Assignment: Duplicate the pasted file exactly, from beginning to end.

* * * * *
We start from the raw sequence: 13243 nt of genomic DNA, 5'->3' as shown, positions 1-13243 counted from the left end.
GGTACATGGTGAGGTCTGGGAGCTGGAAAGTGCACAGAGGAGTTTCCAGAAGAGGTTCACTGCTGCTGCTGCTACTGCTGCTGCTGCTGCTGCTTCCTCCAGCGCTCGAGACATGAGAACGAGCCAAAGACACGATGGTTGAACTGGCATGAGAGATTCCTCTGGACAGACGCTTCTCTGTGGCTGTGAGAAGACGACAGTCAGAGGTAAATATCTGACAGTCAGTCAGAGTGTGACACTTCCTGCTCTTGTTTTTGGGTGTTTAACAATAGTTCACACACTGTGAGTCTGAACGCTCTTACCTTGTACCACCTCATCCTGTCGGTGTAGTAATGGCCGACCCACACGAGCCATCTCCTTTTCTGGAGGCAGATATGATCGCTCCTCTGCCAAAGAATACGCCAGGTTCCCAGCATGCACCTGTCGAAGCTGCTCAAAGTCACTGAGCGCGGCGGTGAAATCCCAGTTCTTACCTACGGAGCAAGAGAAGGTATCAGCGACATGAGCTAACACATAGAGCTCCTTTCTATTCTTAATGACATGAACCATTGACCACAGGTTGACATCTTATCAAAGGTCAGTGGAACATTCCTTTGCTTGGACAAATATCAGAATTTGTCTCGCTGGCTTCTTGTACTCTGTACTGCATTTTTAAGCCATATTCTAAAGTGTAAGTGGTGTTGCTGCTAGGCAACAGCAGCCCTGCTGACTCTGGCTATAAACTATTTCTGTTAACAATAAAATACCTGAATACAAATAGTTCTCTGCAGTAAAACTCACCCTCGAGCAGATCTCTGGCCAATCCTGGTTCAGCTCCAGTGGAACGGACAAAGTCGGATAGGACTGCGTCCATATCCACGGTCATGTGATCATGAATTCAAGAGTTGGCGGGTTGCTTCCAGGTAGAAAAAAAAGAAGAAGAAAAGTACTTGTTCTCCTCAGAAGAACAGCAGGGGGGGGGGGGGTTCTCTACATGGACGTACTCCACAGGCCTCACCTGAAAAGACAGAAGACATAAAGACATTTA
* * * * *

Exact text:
We start from the raw sequence: 13243 nt of genomic DNA, 5'->3' as shown, positions 1-13243 counted from the left end.
GGTACATGGTGAGGTCTGGGAGCTGGAAAGTGCACAGAGGAGTTTCCAGAAGAGGTTCACTGCTGCTGCTGCTACTGCTGCTGCTGCTGCTGCTTCCTCCAGCGCTCGAGACATGAGAACGAGCCAAAGACACGATGGTTGAACTGGCATGAGAGATTCCTCTGGACAGACGCTTCTCTGTGGCTGTGAGAAGACGACAGTCAGAGGTAAATATCTGACAGTCAGTCAGAGTGTGACACTTCCTGCTCTTGTTTTTGGGTGTTTAACAATAGTTCACACACTGTGAGTCTGAACGCTCTTACCTTGTACCACCTCATCCTGTCGGTGTAGTAATGGCCGACCCACACGAGCCATCTCCTTTTCTGGAGGCAGATATGATCGCTCCTCTGCCAAAGAATACGCCAGGTTCCCAGCATGCACCTGTCGAAGCTGCTCAAAGTCACTGAGCGCGGCGGTGAAATCCCAGTTCTTACCTACGGAGCAAGAGAAGGTATCAGCGACATGAGCTAACACATAGAGCTCCTTTCTATTCTTAATGACATGAACCATTGACCACAGGTTGACATCTTATCAAAGGTCAGTGGAACATTCCTTTGCTTGGACAAATATCAGAATTTGTCTCGCTGGCTTCTTGTACTCTGTACTGCATTTTTAAGCCATATTCTAAAGTGTAAGTGGTGTTGCTGCTAGGCAACAGCAGCCCTGCTGACTCTGGCTATAAACTATTTCTGTTAACAATAAAATACCTGAATACAAATAGTTCTCTGCAGTAAAACTCACCCTCGAGCAGATCTCTGGCCAATCCTGGTTCAGCTCCAGTGGAACGGACAAAGTCGGATAGGACTGCGTCCATATCCACGGTCATGTGATCATGAATTCAAGAGTTGGCGGGTTGCTTCCAGGTAGAAAAAAAAGAAGAAGAAAAGTACTTGTTCTCCTCAGAAGAACAGCAGGGGGGGGGGGGGTTCTCTACATGGACGTACTCCACAGGCCTCACCTGAAAAGACAGAAGACATAAAGACATTTA